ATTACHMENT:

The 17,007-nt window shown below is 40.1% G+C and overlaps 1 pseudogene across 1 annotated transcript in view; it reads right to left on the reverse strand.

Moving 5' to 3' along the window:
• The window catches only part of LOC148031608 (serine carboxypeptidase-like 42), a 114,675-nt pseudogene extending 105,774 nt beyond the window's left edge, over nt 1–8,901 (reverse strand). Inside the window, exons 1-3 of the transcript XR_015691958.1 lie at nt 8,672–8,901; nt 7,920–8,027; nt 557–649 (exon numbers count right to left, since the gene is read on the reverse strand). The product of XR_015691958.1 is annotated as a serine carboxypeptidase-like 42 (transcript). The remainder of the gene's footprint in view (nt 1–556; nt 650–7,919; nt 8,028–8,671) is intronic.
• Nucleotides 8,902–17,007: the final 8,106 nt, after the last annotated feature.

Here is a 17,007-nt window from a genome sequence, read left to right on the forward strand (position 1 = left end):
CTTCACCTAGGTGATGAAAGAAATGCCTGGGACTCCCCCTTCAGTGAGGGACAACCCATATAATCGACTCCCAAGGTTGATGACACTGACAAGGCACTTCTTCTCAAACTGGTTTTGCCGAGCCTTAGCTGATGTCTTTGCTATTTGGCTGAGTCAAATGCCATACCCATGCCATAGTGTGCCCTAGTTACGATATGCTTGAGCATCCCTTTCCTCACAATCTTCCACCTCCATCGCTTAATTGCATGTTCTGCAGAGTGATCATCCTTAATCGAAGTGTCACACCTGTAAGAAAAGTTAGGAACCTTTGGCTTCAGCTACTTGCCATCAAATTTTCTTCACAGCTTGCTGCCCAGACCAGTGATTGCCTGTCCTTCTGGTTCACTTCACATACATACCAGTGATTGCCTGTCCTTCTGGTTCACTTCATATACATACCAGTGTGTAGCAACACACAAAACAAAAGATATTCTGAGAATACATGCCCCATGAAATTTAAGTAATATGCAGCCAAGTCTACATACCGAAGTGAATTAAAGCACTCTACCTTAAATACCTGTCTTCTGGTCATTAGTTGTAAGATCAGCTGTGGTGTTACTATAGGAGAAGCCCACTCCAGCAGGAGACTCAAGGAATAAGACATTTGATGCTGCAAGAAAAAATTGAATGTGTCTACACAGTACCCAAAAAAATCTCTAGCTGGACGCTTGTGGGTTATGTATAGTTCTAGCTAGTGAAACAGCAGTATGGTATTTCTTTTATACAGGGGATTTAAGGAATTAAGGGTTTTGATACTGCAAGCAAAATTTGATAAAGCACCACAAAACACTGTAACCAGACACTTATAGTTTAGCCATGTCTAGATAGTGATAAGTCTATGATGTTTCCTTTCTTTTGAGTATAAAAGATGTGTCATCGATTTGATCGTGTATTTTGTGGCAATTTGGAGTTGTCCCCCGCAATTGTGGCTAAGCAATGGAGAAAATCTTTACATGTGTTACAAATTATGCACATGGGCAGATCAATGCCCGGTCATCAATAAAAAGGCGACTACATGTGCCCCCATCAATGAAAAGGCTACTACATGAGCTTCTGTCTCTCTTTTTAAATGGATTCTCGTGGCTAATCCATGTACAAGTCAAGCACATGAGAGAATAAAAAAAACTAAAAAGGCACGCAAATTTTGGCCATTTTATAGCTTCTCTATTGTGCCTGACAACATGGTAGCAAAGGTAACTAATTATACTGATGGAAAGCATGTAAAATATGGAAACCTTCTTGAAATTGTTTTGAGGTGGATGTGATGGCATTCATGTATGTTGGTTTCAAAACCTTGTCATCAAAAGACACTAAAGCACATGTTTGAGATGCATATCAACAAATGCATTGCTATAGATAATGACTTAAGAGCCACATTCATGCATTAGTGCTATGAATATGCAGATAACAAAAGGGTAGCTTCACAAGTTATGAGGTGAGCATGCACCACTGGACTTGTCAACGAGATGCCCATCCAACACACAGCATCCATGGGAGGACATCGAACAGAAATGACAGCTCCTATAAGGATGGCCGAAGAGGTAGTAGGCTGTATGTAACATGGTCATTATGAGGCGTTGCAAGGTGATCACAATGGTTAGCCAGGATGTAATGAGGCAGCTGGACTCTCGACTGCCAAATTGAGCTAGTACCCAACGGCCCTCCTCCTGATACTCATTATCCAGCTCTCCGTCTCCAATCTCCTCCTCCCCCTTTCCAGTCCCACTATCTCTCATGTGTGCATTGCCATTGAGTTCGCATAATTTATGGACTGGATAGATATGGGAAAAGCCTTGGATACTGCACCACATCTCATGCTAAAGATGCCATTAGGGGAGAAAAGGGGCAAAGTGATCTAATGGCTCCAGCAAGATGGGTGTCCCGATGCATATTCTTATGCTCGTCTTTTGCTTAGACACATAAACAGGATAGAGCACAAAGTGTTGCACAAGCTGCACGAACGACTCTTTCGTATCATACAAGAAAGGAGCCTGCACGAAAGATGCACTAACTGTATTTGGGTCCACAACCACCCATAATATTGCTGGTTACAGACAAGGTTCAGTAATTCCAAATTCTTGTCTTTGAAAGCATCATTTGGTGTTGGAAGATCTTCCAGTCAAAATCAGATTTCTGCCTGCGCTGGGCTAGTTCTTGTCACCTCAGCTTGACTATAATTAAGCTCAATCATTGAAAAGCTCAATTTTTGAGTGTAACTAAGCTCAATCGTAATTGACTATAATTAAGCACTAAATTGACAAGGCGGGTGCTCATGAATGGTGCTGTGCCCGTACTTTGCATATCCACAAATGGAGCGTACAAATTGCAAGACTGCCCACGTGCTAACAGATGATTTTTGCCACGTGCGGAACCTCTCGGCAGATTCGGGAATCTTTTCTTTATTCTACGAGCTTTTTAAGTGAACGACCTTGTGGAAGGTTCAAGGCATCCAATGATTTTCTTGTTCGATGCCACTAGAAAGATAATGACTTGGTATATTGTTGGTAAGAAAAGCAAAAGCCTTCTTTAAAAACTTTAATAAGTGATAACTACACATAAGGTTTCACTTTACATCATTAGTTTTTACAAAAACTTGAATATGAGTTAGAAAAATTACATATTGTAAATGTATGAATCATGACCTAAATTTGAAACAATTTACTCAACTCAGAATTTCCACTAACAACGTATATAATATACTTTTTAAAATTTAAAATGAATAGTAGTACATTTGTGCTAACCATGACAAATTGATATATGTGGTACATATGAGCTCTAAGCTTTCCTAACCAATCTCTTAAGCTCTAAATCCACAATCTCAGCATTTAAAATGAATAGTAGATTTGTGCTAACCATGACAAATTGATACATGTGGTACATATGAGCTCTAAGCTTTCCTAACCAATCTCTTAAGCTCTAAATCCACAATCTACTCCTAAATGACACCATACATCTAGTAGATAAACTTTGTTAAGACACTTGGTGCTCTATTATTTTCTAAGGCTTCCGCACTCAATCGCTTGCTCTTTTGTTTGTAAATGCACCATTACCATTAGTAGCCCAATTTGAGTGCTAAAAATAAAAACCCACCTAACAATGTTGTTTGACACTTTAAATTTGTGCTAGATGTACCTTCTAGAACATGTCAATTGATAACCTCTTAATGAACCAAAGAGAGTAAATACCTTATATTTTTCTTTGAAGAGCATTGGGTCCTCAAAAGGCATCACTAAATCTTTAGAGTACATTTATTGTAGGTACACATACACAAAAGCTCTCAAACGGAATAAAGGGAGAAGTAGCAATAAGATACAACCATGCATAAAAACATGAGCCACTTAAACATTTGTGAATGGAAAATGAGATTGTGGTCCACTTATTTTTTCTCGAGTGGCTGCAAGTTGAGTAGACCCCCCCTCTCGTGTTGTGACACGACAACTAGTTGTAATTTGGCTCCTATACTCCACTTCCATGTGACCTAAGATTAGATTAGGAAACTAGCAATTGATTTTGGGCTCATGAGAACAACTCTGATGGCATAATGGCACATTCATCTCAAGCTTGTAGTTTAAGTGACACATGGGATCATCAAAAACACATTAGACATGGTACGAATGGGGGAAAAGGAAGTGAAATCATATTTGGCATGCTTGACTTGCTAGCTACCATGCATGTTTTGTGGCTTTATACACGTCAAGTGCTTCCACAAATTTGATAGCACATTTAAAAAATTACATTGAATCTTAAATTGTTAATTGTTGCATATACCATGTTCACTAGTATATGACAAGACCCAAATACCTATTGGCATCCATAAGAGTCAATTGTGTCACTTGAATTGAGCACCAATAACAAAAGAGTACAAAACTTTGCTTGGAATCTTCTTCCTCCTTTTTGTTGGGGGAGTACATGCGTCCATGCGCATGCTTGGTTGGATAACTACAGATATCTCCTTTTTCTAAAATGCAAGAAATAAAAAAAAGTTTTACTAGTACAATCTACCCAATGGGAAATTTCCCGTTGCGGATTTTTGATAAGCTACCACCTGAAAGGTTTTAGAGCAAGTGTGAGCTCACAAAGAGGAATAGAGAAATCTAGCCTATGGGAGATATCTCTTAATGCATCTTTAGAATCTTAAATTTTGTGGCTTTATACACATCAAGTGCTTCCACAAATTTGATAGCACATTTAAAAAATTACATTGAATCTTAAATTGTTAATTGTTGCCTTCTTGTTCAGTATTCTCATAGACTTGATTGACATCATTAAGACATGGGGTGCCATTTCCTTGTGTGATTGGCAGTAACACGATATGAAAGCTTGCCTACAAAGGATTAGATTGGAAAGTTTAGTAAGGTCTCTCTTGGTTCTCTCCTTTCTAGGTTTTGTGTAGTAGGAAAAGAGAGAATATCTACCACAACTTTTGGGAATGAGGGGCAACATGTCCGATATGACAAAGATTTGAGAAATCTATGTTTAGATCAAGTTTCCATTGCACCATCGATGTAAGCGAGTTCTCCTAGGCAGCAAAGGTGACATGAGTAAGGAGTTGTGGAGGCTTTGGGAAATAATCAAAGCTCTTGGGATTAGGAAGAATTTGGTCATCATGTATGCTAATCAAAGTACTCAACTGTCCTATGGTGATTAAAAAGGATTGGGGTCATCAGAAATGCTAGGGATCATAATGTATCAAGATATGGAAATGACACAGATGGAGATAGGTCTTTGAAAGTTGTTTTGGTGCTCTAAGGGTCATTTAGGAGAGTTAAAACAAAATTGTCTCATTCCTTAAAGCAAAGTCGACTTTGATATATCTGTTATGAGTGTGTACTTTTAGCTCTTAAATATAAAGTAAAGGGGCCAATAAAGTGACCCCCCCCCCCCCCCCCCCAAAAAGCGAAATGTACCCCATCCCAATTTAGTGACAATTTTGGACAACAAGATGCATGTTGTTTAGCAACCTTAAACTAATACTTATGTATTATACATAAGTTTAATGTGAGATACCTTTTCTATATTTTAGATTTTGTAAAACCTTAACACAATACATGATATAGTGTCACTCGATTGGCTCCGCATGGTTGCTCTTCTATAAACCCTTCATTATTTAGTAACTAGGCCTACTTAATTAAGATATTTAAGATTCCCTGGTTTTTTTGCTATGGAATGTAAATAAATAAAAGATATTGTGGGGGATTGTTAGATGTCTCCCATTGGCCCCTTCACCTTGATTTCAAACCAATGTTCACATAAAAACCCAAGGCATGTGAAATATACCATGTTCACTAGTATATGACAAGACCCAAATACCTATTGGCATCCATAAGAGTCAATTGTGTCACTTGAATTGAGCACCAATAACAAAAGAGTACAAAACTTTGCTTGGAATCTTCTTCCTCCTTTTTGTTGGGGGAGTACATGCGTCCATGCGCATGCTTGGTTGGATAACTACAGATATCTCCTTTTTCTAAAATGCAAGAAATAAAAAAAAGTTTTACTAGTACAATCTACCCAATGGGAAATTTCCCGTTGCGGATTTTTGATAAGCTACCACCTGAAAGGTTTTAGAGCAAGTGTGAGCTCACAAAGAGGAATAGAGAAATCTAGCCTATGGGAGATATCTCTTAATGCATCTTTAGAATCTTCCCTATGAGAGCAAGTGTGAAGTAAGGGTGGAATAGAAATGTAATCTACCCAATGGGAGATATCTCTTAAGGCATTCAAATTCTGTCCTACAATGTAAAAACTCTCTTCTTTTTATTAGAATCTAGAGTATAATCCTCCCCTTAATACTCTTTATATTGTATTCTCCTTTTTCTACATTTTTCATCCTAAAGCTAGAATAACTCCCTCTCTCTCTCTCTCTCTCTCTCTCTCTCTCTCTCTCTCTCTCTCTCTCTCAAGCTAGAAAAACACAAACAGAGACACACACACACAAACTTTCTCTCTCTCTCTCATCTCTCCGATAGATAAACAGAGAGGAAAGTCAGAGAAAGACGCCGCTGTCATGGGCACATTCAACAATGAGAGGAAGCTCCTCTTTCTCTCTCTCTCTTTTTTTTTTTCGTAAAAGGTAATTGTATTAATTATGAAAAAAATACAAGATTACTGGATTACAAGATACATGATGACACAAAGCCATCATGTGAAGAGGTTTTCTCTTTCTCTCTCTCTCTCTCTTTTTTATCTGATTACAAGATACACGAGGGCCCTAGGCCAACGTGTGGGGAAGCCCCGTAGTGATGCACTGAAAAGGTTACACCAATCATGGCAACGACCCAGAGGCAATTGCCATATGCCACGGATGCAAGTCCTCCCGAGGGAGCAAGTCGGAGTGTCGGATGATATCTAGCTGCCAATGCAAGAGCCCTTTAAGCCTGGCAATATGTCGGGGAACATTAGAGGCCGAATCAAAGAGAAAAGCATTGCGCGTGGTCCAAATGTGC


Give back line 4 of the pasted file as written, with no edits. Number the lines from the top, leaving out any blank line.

• Nucleotides 8,902–17,007: the final 8,106 nt, after the last annotated feature.